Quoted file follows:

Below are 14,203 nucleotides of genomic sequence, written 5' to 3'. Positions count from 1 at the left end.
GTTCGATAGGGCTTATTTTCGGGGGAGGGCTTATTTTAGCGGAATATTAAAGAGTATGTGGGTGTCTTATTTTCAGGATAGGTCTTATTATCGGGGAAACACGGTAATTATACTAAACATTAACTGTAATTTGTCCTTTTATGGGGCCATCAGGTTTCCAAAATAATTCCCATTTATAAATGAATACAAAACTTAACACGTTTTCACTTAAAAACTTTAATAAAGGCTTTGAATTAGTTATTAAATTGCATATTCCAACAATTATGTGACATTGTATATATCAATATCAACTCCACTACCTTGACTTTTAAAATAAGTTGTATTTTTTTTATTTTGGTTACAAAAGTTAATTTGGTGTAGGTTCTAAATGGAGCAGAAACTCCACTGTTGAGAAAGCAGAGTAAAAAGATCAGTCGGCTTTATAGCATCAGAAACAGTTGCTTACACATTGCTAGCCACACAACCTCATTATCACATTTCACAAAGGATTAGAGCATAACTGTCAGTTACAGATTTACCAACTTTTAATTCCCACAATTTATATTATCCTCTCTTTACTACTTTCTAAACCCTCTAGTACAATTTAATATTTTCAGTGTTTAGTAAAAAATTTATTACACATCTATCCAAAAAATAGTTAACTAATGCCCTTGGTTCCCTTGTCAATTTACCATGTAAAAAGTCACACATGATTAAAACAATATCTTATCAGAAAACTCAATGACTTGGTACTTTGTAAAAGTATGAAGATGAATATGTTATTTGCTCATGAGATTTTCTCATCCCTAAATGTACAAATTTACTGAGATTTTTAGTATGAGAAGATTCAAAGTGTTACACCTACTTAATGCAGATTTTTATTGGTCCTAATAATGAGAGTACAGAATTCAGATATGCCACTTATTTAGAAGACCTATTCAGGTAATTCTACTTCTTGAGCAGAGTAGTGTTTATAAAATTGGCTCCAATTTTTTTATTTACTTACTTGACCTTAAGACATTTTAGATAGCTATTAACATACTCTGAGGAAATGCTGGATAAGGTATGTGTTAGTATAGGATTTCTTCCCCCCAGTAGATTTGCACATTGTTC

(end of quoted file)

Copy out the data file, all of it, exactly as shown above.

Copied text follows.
Below are 14,203 nucleotides of genomic sequence, written 5' to 3'. Positions count from 1 at the left end.
GTTCGATAGGGCTTATTTTCGGGGGAGGGCTTATTTTAGCGGAATATTAAAGAGTATGTGGGTGTCTTATTTTCAGGATAGGTCTTATTATCGGGGAAACACGGTAATTATACTAAACATTAACTGTAATTTGTCCTTTTATGGGGCCATCAGGTTTCCAAAATAATTCCCATTTATAAATGAATACAAAACTTAACACGTTTTCACTTAAAAACTTTAATAAAGGCTTTGAATTAGTTATTAAATTGCATATTCCAACAATTATGTGACATTGTATATATCAATATCAACTCCACTACCTTGACTTTTAAAATAAGTTGTATTTTTTTTATTTTGGTTACAAAAGTTAATTTGGTGTAGGTTCTAAATGGAGCAGAAACTCCACTGTTGAGAAAGCAGAGTAAAAAGATCAGTCGGCTTTATAGCATCAGAAACAGTTGCTTACACATTGCTAGCCACACAACCTCATTATCACATTTCACAAAGGATTAGAGCATAACTGTCAGTTACAGATTTACCAACTTTTAATTCCCACAATTTATATTATCCTCTCTTTACTACTTTCTAAACCCTCTAGTACAATTTAATATTTTCAGTGTTTAGTAAAAAATTTATTACACATCTATCCAAAAAATAGTTAACTAATGCCCTTGGTTCCCTTGTCAATTTACCATGTAAAAAGTCACACATGATTAAAACAATATCTTATCAGAAAACTCAATGACTTGGTACTTTGTAAAAGTATGAAGATGAATATGTTATTTGCTCATGAGATTTTCTCATCCCTAAATGTACAAATTTACTGAGATTTTTAGTATGAGAAGATTCAAAGTGTTACACCTACTTAATGCAGATTTTTATTGGTCCTAATAATGAGAGTACAGAATTCAGATATGCCACTTATTTAGAAGACCTATTCAGGTAATTCTACTTCTTGAGCAGAGTAGTGTTTATAAAATTGGCTCCAATTTTTTTATTTACTTACTTGACCTTAAGACATTTTAGATAGCTATTAACATACTCTGAGGAAATGCTGGATAAGGTATGTGTTAGTATAGGATTTCTTCCCCCCAGTAGATTTGCACATTGTTC